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Rendering of Chinese Tiangong-1   (Source: MSNBC)
Two years from now other modules will launch

China is looking to make itself into a technology, military, and space power over the coming years. China wanted to be part of the ISS, but NASA would not allow the country to participate. Rather than sulk in the corner, the Chinese have set about building an ISS rival and the first section of that rival space station has now been launched into orbit.

The first section of the Chinese space station, called Tiangong-1, was launched into orbit successfully. The Tiangong-1 module lifted off aboard a Long March 2FT1 rocket from the Jiuquan Satellite Launch Center. MSNBC reports that the module is about the size of a boxcar and is in orbit 217 miles above the Earth.
The Chinese say that the module will be used to survey Chinese farmland using special cameras and will conduct an experiment that involves growing crystals in space.

After the launch of this first module, China plans to launch an unmanned Shenzhou 8 spacecraft to practice remote controlled docking procedures with the orbiting module. The Tiangong-1 name means "Heavenly Place-1" and it will stay in space alone for two years. After the 2-year window, China will send two more modules up for more tests and then the actual space station will be launched in three sections in 2020 to 2022.

"This is a significant test. We've never done such a thing before," Lu Jinrong, the launch center's chief engineer, was quoted as saying by the official Xinhua News Agency.

The launch of the module was delayed for a year due to technical issues with the launch rockets. The Long March 2C rocket failed to reach orbit kicking off an investigation into the cause of the failure.

As the Chinese gear up to launch their space station, NASA is looking to deorbit the ISS after 2020.

Source: MSNBC

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RE: Hey U.S.
By Reclaimer77 on 9/30/2011 3:11:58 PM , Rating: 2
Thirdly, I mearly pointed out that the economy is Demand first, not supply first. Therefor every single economic model in Congress is hopelessly flawed. EVen the much debated Stimulus was rooted in Supply-Side economic principles and not Keynesian theory.

That's gotta be the dumbest thing I've ever read.

1. Obama IS a Keynesian. The theory that's never actually worked EVER.

2. Stimulus supply side? Supply side economics doesn't even apply to it. In fact the stimulus was the direct opposite of it. Where do you think Obama got the money for the stimulus? His petty cash drawer?

RE: Hey U.S.
By cjohnson2136 on 9/30/2011 4:08:26 PM , Rating: 2
The issue is the gov't gave all these money but no one wanted to spend in fear the economy would get worse.

Reminds me of the South Park episode.

RE: Hey U.S.
By wiz220 on 9/30/2011 6:51:40 PM , Rating: 2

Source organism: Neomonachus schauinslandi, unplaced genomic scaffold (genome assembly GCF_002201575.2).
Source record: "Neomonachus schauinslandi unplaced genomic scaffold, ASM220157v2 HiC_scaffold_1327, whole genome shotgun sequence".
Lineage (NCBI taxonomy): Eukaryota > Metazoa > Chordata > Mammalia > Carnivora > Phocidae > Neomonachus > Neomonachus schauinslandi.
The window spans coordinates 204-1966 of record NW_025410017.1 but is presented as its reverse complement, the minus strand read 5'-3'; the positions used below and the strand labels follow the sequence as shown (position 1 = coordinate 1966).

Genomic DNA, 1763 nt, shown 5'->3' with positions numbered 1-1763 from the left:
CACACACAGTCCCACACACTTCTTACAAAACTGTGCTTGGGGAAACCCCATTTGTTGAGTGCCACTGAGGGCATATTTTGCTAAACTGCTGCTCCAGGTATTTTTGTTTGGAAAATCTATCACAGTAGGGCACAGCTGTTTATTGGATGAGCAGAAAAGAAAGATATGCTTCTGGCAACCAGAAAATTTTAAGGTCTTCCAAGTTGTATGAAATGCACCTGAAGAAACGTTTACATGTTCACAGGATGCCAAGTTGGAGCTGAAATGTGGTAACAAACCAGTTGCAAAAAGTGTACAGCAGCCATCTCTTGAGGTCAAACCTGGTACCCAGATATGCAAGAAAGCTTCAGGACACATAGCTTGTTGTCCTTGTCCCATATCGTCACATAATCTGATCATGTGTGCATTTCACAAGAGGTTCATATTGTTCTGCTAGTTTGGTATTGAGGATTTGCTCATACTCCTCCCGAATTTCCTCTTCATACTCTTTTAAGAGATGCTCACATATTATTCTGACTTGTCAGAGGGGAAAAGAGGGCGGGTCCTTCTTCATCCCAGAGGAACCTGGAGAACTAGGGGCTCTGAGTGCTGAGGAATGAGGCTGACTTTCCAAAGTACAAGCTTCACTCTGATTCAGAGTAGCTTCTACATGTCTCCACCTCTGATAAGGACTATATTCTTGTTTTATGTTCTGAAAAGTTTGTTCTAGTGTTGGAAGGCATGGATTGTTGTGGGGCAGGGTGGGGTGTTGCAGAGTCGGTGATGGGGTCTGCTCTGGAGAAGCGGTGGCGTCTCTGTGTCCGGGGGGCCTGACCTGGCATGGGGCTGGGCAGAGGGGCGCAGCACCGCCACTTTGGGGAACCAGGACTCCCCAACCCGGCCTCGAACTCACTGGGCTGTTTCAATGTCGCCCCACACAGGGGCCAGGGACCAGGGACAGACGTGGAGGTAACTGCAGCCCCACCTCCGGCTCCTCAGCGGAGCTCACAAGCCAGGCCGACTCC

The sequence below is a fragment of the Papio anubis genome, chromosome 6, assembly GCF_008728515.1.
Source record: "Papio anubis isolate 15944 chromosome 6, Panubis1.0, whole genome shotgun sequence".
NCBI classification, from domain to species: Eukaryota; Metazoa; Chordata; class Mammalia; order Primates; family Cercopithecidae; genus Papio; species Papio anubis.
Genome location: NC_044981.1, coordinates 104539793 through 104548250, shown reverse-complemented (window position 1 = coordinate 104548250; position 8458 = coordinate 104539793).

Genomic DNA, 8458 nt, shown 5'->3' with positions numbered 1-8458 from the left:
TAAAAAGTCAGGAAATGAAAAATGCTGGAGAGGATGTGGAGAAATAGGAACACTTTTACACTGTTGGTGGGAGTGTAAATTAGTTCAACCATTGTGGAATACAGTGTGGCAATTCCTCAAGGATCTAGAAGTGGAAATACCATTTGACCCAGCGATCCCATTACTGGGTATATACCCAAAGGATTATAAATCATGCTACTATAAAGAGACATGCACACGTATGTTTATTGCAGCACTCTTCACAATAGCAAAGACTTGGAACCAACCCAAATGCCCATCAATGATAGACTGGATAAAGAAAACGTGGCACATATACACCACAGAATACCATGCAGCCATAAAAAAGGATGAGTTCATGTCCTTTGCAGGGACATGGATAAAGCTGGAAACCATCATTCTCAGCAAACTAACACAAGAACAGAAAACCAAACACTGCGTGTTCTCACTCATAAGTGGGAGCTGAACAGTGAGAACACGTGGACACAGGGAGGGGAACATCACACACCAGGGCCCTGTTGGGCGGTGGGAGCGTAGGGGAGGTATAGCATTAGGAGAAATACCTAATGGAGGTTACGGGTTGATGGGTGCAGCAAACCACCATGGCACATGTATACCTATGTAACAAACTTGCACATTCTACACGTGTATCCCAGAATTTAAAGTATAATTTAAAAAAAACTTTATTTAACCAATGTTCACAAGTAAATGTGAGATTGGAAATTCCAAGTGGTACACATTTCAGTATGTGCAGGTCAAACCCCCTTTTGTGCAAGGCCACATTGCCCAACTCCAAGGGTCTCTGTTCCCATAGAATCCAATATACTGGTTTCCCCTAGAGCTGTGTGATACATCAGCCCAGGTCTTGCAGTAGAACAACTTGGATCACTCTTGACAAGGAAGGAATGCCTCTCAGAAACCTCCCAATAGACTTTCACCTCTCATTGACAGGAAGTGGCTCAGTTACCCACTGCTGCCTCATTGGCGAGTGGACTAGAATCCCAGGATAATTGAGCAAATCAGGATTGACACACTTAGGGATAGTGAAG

The stimulus bills (the first one and the newly proposed one) contained a great deal of tax cuts. The idea being that more money given to the suppliers of goods and services will mean more jobs and a better economic outlook. This seems like supply side economics to me.

Warren Buffet himself said it right, things won't improve and companies won't hire until there is increased demand for goods and services. The only way to do that in a sustainable manner is from the bottom up, not the top down. Otherwise you're just trying to push a rope.

RE: Hey U.S.
By wiz220 on 9/30/2011 6:59:50 PM , Rating: 2
I wasn't familiar with Keynesian theory so I read up a little bit. One thing from Wikipedia stuck out:

Keynesian economics argues that private sector decisions sometimes lead to inefficient macroeconomic outcomes

I must say, the financial crisis seems like a pretty good example of this. Financial institutions made poor choices and it caused large macroeconomic problems on a global scale. I agree with you that the rest of the theory of using public policy (i.e. monetary policy etc.) doesn't work perfectly. It does seem, though, that this theory was born of necessity and a desire to attempt to end, or lessen the impact of, a boom-bust system that has been shown to exist with no regulation.

RE: Hey U.S.
By Ringold on 9/30/2011 8:45:37 PM , Rating: 2
a desire to attempt to end, or lessen the impact of, a boom-bust system that has been shown to exist with no regulation.

Thats the heart of it, along with a belief that the best way to stimulate a weak economy is via boosting demand rather than aiding supply.

The main problem with Keynesian policy, imo, is that pundits & politicians find it easy to find pet projects to stimulate demand with in bad times, but have a hard time taking the rest of Keynes advice: running a smaller government in a fiscal surplus during boom times. Once the leviathan starts spending, its hard to ever reverse course.

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